Are You As Much Of A Truthseeker As You Like to Think You Are?

I’ve noticed I get really worked up when challenged on issues like, say, global warming, vaccinations, and health care reform. I always assumed it was because I had good reason, but maybe (in the immortal words of Marcellus Wallace) “that’s just pride, f***ing with [me].”

From an interview with Robin Hanson of Overcoming Bias, a thinker I really admire one of my favorite bloggers (even if I find him just a tad smug self-satisfied at times):

“When our pride isn’t on the line or we’re working together on a project and we need to achieve something – maybe our job is at stake – we’re much more likely to be reasonable. But when we talk about politics or religion or whatever we talk about on these radio shows, that’s when we’re much more likely to not be reasonable and to find it more enjoyable to speak than to listen.”

Damn! Zing!

I liked this, too:

“It’s a common point in almost every person’s life when they see people around them who have beliefs they don’t quite understand and they decide for themselves that, “Well, I must just be more honest than those other people. I must be trying harder.” That’s the easiest way to explain your disagreement with other people. We do disagree, and it does bother us; we know, at some level, that something’s not right about that, and we’re eager to find explanations. The easiest explanation that usually comes to mind is just our own superior sincerity or honesty. It’s just quick and easy. We’re not very honest about considering that explanation.”

I definitely agree that people who disagree with me need to be more honest with themselves about how wrong they are.

Read the rest.

Did you know you can subscribe to Margin Notes by email? No more than one email per day (and then only if there is anything new to report). What’s not to like?

The Week’s Tweets (2010-02-07)

  • Coen rejects the individualistic model of environmentalism and argues that we will solve our problems at the policy level or not at all. #
  • The Pea-Green Boat makes me ready my torpedo tubes. #
  • Disappointed that I missed Dr. Phil. What is happening to me? #
  • Coen slept all night on a stationary surface! ("Slept all night" = woke up at 2 and 5, but that's normal.) #
  • No daycare. #
  • Shot fired at kitten abuser's house, "but not by police." #
  • RT @SherryDevlin: Police standoff in progress at home of abused kitten: #
  • Name the poet: "Those wild screaming beaches…" #
  • Trying to do less so I can get more done. #
  • Inspiring to see even Toyota doing its part to help out the U.S. car industry! #
  • I thought The Hurt Locker was supposed to be good. #
  • The great Scott McLemee on Haiti and the role of the Caribbean: #
  • Important difference between "the unemployment rate" and "people who don't have a job." #
  • Can they really call it a "retweet" when they change "love" to "luv," "to" to "2," and so forth? #
  • I love how the internet is at the point where you don't even have to wonder if you'll be able to find a photo of a biker holding a kitten. #
  • Now I have something in common with Danny Torrance. #
  • Loving USAA. (Good thing I was smart enough to marry into an officer's family.) #
  • So, daycare. #
  • Quote from an interview transcript I am reading: "Can you put some words back in my mouth again?" #
  • How can I make an alarm go off every 30 minutes (or customizable) while my computer's on? Browser based is okay. Simpler the better. #
  • Oops, never mind, Firefox add-on "Simple Timer" crashes my browser. #
  • Experimenting with Firefox add-on "Simple Timer" to remind me to stretch every half hour. #

At Last, A Role Model

Lillian Ross’s remembrance of J.D. Salinger in the February 8th New Yorker makes me think I might have liked the man quite a bit, if I’d known him. (Now is when you will be tempted to notify me of some horrible sexual or other predilection of his. Aside from the fact that this wouldn’t disqualify him for me quite the way you think it might, I would ask that you do so only if you have nothing of your own you’d rather keep secret-glass houses, stones, etc.)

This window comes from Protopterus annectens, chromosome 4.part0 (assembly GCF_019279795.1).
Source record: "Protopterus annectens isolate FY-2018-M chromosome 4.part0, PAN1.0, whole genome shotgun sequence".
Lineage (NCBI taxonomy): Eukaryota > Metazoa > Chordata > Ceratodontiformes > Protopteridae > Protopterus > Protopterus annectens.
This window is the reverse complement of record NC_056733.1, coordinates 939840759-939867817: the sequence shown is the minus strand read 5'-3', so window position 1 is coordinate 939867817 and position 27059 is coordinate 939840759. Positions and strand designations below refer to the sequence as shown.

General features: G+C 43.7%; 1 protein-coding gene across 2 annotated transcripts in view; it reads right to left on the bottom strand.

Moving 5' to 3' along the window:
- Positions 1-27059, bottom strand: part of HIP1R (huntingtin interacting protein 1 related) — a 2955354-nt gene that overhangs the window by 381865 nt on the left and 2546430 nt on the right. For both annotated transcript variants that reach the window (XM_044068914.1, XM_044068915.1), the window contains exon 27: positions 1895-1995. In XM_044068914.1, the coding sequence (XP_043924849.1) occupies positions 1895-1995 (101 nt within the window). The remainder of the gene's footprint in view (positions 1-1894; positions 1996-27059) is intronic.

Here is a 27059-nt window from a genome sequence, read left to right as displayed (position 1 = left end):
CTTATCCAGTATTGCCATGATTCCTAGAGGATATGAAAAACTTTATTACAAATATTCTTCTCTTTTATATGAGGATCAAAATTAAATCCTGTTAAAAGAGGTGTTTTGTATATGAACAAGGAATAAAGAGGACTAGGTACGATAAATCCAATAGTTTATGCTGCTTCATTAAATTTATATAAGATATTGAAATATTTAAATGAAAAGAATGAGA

Anyway, while in the midst of ruminating on my family’s near-term future and how best to raise my son, I liked reading Ross quoting Salinger quoting Emerson (” a touchstone” for Salinger, who “often quoted him in letters”):

“A man must have aunts and cousins, must buy carrots and turnips, must have barn and woodshed, must go to the market and to the blacksmith’s shop, must saunter and sleep and be inferior and silly.”

Sounds like a philosophy I could live with.


“After he bought a Maytag washer and dryer, he was tickled that the salesman quoted Ruskin to him-something about where quality counts, price doesn’t. He was sure that the line wasn’t part of the man’s spiel. “God, how I still love private readers,” he wrote. “It’s what we all used to be.”

Margin Notes is a Blog. This is a Blog Post.

In a recent edition of the Missoulian, the syndicated columnist Connie Schultz had this to say:

“Most men, it seems, still determine their worth as human beings by the number of zeros in their take-home pay. Some women buy into this; others don’t. Hence the latest flurry of stories and blogs about high-earning women insisting their husbands must make more than they do or lamenting that they can’t find men who make less and don’t care.”

Point taken but are there really “blogs” about “high-earning women insisting their husbands must make more than they do or lamenting that they can’t find men who make less and don’t care”? That is, there are entire websites consisting of reverse-chronological-order posts devoted to this subject?

Or are there posts along these lines on such web sites?

As the title says, Margin Notes is a blog, and this portion of the blog that you are reading right now is a blog post. Calling this article or entry or whatever other term you want to use a “blog” is like calling Connie Schultz’s column a “newspaper.”

But it’s happening more and more. Aside from being an imprecise term, I think there is also some faint derision in this usage, or at least a sort of encapsulated refusal to understand what a blog really is.

It’s like the mainstream, non-online media has finally accepted that they are going to sometimes have to talk about these things called “blogs,” and while they’ve finally gotten to the point where they can say the word without gagging on it, they’re sure not going to waste any time trying to understand any fine points about the medium.